The final group went to the central filtration plant in Eshkol (pictured below). This facility is the fourth largest water treatment plant in the world and the first of its kind in Israel. Eshkol was constructed in June 2007 and filters water pumped from Lake Kinneret (Sea of Galilee) through the state-of-the-art facility. Eshkol supplies over one-third of Israel’s population with 1.7 million cubic meters of filtered water 24 hours a day. The water is pumped from Kinneret, Israel’s primary source of water, and filtered within an average time of 18 hours, as compared to the 90 minutes at the Hadera facility, which was treating water from only a few hundred meters away in the Med.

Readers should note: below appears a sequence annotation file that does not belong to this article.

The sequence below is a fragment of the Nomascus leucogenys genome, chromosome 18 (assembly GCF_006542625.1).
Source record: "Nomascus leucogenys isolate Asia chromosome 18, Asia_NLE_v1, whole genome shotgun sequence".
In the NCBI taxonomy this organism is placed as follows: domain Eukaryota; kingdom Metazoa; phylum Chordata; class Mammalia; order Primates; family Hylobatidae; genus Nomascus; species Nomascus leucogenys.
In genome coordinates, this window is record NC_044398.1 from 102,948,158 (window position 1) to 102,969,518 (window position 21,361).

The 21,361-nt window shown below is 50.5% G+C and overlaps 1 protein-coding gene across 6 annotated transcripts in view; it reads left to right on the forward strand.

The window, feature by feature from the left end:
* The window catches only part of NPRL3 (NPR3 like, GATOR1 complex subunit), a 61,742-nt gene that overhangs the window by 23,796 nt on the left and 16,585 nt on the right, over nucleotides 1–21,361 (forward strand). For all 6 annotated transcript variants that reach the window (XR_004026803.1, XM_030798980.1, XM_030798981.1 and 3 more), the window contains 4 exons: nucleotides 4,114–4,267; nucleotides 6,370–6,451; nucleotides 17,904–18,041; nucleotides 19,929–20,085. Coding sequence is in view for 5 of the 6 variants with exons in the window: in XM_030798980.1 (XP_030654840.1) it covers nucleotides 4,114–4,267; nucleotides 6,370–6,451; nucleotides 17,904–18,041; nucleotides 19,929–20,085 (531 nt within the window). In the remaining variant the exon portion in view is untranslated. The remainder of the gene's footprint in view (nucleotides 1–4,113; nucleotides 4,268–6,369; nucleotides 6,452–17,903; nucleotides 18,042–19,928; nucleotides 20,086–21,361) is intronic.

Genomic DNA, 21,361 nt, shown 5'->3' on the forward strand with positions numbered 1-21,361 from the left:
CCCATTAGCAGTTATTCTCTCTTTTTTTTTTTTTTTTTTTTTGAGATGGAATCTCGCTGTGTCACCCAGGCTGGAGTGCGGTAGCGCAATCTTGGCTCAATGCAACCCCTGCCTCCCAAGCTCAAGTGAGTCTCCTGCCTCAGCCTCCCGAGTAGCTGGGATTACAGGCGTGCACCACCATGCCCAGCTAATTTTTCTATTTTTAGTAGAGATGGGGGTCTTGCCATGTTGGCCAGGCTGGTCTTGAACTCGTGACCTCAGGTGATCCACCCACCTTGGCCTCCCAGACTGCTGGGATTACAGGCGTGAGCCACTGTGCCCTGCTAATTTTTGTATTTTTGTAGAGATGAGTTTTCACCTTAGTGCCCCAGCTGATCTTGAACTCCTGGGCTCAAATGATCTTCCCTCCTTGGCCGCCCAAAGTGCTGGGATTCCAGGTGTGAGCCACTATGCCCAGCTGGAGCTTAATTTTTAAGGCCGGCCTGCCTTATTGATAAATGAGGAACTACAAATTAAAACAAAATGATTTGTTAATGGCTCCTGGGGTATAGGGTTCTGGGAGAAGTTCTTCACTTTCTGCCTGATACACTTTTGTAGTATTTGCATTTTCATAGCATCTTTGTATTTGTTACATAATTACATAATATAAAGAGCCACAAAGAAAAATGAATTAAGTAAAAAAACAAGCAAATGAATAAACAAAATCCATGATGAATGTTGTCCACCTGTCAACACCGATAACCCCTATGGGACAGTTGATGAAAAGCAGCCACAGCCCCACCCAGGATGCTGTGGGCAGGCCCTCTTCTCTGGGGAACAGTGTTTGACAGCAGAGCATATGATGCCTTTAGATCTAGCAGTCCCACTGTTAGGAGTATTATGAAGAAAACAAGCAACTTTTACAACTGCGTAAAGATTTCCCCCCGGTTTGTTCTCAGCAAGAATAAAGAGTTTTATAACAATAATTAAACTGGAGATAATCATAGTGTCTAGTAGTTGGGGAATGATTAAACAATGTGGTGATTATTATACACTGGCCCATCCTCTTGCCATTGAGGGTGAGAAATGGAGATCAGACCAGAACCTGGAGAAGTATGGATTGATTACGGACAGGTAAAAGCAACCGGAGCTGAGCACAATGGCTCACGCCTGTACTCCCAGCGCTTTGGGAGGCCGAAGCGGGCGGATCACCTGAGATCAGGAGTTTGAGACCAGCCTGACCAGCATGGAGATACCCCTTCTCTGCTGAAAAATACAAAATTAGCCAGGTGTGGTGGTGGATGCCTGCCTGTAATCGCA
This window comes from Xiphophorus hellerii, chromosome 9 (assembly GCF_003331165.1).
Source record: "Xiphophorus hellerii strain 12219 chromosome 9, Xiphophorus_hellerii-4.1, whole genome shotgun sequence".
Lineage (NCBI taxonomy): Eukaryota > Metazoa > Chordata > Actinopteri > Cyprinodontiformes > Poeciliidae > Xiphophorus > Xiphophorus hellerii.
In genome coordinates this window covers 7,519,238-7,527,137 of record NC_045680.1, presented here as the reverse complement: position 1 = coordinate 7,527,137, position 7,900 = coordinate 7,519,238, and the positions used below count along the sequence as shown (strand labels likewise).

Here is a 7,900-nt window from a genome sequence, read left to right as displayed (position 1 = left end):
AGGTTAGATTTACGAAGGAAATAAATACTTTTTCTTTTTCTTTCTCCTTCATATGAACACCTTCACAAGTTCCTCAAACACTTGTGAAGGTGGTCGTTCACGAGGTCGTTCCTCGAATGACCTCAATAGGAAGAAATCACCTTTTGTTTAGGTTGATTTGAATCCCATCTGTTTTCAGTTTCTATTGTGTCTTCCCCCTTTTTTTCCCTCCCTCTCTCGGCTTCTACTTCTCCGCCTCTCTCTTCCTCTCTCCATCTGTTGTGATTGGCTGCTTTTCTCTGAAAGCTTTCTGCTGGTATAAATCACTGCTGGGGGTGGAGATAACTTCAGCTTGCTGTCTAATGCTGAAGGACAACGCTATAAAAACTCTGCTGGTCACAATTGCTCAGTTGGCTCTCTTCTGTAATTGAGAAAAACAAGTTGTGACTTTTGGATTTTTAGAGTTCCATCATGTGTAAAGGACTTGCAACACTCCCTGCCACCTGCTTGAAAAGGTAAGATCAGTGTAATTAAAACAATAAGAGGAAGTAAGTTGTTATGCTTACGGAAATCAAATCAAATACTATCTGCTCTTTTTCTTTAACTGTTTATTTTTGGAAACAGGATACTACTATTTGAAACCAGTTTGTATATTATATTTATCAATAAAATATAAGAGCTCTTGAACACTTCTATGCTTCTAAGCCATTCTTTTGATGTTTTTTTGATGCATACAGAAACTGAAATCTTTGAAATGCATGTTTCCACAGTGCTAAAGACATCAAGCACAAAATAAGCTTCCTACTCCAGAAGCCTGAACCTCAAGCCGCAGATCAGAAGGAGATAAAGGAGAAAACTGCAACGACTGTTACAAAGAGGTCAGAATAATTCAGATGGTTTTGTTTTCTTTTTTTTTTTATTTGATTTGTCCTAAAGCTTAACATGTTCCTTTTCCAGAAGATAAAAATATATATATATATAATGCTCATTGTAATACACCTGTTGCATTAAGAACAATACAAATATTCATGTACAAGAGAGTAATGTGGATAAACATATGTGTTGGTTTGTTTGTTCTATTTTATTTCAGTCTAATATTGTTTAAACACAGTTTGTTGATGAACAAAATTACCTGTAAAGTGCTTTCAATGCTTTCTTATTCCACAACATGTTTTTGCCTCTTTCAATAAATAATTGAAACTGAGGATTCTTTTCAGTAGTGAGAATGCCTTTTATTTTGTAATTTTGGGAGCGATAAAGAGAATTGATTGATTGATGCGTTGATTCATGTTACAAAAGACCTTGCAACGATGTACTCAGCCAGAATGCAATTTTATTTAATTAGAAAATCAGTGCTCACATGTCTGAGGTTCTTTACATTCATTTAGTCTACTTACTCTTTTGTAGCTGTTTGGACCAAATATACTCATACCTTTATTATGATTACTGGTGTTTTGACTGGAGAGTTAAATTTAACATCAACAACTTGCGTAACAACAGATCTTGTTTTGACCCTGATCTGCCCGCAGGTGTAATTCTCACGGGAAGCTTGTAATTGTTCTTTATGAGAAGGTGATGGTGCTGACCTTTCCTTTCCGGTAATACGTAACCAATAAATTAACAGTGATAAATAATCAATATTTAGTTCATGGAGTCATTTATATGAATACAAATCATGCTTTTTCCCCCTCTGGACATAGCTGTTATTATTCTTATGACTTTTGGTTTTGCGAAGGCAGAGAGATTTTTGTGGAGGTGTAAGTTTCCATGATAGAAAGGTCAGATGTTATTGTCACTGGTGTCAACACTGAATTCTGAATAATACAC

The day finished up with an amazing dinner at Vino Socca in Herzliya Pituach, which is the neighborhood near our hotel, near the beach in Tel Aviv. Tom Burton and his Mintz Levin team did a great job of hosting the group and we had a fabulous set of speakers including Dr. Daniel Zajfman, President of the Weizmann Institute of Science. The Weizmann reportedly has the highest royalty revenue of any Tech Transfer Office in the world. President Zajfman attributed this not to hiring the best scientists (although they do), but primarily because they seek out and hire for “curiosity and passion.”